• Bob,

    I’m not sure where you get the idea that 9th Street is not a bike connection to Prospect Park. 9th Street has been an important bike route on the NYC bike map and NYC Bike Master Plan for many years now.

    The weekday afternoon that I was out taking photos of the street I snapped a number of cyclists using 9th Street and I can post some of those here.

    Via 9th Street cyclists access the Park either by dismounting their bike and walking it along the short pedestrian path behind Marquis de Lafayette or by taking a right on PPW and entering at Bartel. It would probably make sense to create a bike path along PPW adjacent to the park so that cycists didn’t have to ride on the sidewalk to access 3rd Street. DOT has actually kicked around this idea as well.

    We should go for a bike ride on 5th some time. You’ll find that buses and bikes co-exist rather easily on 5th Avenue. Bus drivers, who are trained, accountable, professional drivers, are generally not the big safety problem for NYC cyclists.

    I agree with you that if and when the Armory comes online as a rec center, that could justify running a bike lane along 15th Street and maybe 16th as well. Something will need to be done to 15th because that street is really dumped upon by traffic. One thing we could do to help would be to make PPW into a two-way street to relieve the crushing traffic burden on both Union and 15th.

  • Bob

    During the over 30 years that I’ve lived in the Slope and used the Ninth St. entrance regularly, I’ve rarely seen anyone actually walk their bikes to the drive. The Drive is just about at it’s furthest point from the outside of the park at 9th St. The short walk you mention has to go past both the Harmony Playground & the bandshell before reaching the drive. Or as you mentioned you make the right at PPW to go to 15th St, then you end up right where I suggested the bike lane should bring you to.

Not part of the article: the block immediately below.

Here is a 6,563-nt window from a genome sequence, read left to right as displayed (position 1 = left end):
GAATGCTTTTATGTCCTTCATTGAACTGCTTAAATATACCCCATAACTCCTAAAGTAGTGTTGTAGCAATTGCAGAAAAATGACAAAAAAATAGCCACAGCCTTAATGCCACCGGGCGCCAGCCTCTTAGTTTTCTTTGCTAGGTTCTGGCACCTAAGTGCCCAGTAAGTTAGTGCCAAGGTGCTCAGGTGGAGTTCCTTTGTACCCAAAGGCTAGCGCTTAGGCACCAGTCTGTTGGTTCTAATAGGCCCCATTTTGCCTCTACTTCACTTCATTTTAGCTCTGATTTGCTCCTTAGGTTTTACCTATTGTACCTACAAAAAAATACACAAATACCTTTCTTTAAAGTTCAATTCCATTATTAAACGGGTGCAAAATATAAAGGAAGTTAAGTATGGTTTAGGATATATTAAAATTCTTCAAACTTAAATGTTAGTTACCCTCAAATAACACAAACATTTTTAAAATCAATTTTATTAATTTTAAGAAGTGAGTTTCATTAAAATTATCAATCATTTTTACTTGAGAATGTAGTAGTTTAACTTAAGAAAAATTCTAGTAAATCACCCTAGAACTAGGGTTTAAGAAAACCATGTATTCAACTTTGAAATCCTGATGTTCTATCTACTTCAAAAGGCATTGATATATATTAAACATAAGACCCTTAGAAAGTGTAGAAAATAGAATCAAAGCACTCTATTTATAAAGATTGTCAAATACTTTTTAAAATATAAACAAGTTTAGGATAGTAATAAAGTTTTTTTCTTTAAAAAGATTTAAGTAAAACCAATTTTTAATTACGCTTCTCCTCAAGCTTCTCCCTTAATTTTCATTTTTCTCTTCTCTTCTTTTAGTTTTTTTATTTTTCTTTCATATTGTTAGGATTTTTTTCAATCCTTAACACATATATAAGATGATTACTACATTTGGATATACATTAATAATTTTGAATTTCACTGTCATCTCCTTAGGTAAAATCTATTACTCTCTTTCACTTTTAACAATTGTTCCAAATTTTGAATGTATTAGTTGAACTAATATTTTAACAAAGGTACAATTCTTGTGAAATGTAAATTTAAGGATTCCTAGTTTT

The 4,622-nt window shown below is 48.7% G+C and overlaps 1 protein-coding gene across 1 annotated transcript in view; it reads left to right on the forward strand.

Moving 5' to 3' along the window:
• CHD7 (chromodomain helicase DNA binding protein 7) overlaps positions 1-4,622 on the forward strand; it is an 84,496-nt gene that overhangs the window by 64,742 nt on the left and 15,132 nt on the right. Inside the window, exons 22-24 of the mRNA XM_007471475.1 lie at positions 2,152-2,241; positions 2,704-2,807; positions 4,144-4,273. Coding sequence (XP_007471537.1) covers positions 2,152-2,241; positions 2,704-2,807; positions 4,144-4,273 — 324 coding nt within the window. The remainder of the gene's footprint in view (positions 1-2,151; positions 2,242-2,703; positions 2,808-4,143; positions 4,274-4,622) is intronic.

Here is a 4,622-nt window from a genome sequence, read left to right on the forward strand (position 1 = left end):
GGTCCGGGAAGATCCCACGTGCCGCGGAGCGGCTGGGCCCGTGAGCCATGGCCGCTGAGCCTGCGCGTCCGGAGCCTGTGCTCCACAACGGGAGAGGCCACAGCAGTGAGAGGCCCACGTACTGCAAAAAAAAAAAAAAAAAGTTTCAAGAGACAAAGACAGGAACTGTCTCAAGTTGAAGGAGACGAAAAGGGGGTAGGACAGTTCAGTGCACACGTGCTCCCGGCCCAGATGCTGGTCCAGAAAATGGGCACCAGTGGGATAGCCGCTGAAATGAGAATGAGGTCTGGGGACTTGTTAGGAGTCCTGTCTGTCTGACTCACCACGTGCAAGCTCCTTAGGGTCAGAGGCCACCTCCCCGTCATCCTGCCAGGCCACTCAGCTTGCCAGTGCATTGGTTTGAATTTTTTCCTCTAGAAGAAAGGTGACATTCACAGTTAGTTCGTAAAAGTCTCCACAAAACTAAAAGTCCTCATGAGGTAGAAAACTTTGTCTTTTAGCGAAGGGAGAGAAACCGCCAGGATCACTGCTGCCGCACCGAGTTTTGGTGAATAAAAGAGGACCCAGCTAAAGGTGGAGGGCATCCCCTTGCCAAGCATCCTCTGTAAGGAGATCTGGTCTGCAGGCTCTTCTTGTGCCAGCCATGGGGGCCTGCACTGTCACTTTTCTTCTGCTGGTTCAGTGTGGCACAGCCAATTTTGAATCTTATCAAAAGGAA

• If cyclists are endangering park users along the pedestrian paths that’s an enforcement issue for the NYPD and Parks Department. It doesn’t have much of anything to do with DOT plans for streets around the park.

    Fortunately, Prospect Park Alliance doesn’t hear many complaints about cyclists riding recklessly on ped paths. The complaints they hear about cyclists are almost always aimed at the spandex-clad racers who ride in packs around the Loop Drives.

    I heard someone suggest that the City put up a “Dismount Your Bike” signs at the entrance to the Park there. Bob, I really hope you don’t let the City do that. That view at the top of 9th Street is really beautiful and it would be a shame to ruin it with ugly city street signs.

  • I ride my bike on 9th St. regularly and never once used it to access the park. There are many destinations on and around 9th St. that people on bikes use 9th St. to get to. Personally, I often end up riding down 9th St. all the way down to the Clinton St. bike lane, to Tillary St. and then over the Manhattan Bridge. 9th St. is part of my network.

    I’d sugest to Bob that the reason that statstics show more crashes involving cyclists on 9th St. is simply because there are more cyclists using 9th St. If there are twice as many crashes but 10 times as many users, then it’s hard to draw a negative conclusion about the appropriateness of bike lanes there.

  • Steve Faust

    Re the DOT 9th St plan – I like it.

    DOT has included buffer space alongside the bike lanes. The roadway lane allocations work with one vehicle lane each way, a 3 foot buffer in the center of the street and a dedicated left turn lane. Yes, drivers still need to watch for bicyclists and pedestrians when they turn, only there will be one less lane of oncoming traffic to distract them when they turn.

    This is not at all like the One-way No-way plan that a different unit of DOT tried to BS us with.

    DOT has used the latest thinking in multi-modal traffic planning on 9th St. This is state-of-the-art design to move everyone smoother, and though hard to believe, slow speeding motor vehicles, while getting traffic through the street quicker.

  • Anna S.

    I am a resident of 9th Street btwn 4th & 5th Ave, with a six yr old child, and I’ve always known this street to dismayingly be one of the most inhospitable to pedestrians. I applaud and welcome the positive changes proposed. Both my child and I have nearly been hit by cars 4 times, close enough that I banged on the car window in furious response (we were legally crossing the street on all occasions).

    A bike lane could only be an asset to my rough block and is sincerely welcomed by my family. The idea that people would have difficulty doing drop offs and pick-ups as a consequence is nonsense: I’ve received DOT tickets for doing exactly that in the present scenario, so what’s the difference?